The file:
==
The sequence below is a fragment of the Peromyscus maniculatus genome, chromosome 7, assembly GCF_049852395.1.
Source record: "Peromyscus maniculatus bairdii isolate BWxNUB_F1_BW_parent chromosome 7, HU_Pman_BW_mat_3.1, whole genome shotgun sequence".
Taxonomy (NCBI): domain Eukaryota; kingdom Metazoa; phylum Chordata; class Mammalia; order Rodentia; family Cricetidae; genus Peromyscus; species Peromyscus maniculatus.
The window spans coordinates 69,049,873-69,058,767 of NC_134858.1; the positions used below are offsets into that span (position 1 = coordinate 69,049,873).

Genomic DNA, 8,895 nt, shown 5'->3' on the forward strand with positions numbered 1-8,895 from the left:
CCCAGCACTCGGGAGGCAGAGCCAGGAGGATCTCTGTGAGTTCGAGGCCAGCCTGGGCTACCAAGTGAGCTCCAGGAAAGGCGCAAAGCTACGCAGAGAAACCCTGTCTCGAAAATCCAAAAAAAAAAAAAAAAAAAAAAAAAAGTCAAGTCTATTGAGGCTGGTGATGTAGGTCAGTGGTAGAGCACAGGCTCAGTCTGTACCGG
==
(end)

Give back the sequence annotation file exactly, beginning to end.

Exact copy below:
The sequence below is a fragment of the Peromyscus maniculatus genome, chromosome 7, assembly GCF_049852395.1.
Source record: "Peromyscus maniculatus bairdii isolate BWxNUB_F1_BW_parent chromosome 7, HU_Pman_BW_mat_3.1, whole genome shotgun sequence".
Taxonomy (NCBI): domain Eukaryota; kingdom Metazoa; phylum Chordata; class Mammalia; order Rodentia; family Cricetidae; genus Peromyscus; species Peromyscus maniculatus.
The window spans coordinates 69,049,873-69,058,767 of NC_134858.1; the positions used below are offsets into that span (position 1 = coordinate 69,049,873).

Genomic DNA, 8,895 nt, shown 5'->3' on the forward strand with positions numbered 1-8,895 from the left:
CCCAGCACTCGGGAGGCAGAGCCAGGAGGATCTCTGTGAGTTCGAGGCCAGCCTGGGCTACCAAGTGAGCTCCAGGAAAGGCGCAAAGCTACGCAGAGAAACCCTGTCTCGAAAATCCAAAAAAAAAAAAAAAAAAAAAAAAAAGTCAAGTCTATTGAGGCTGGTGATGTAGGTCAGTGGTAGAGCACAGGCTCAGTCTGTACCGG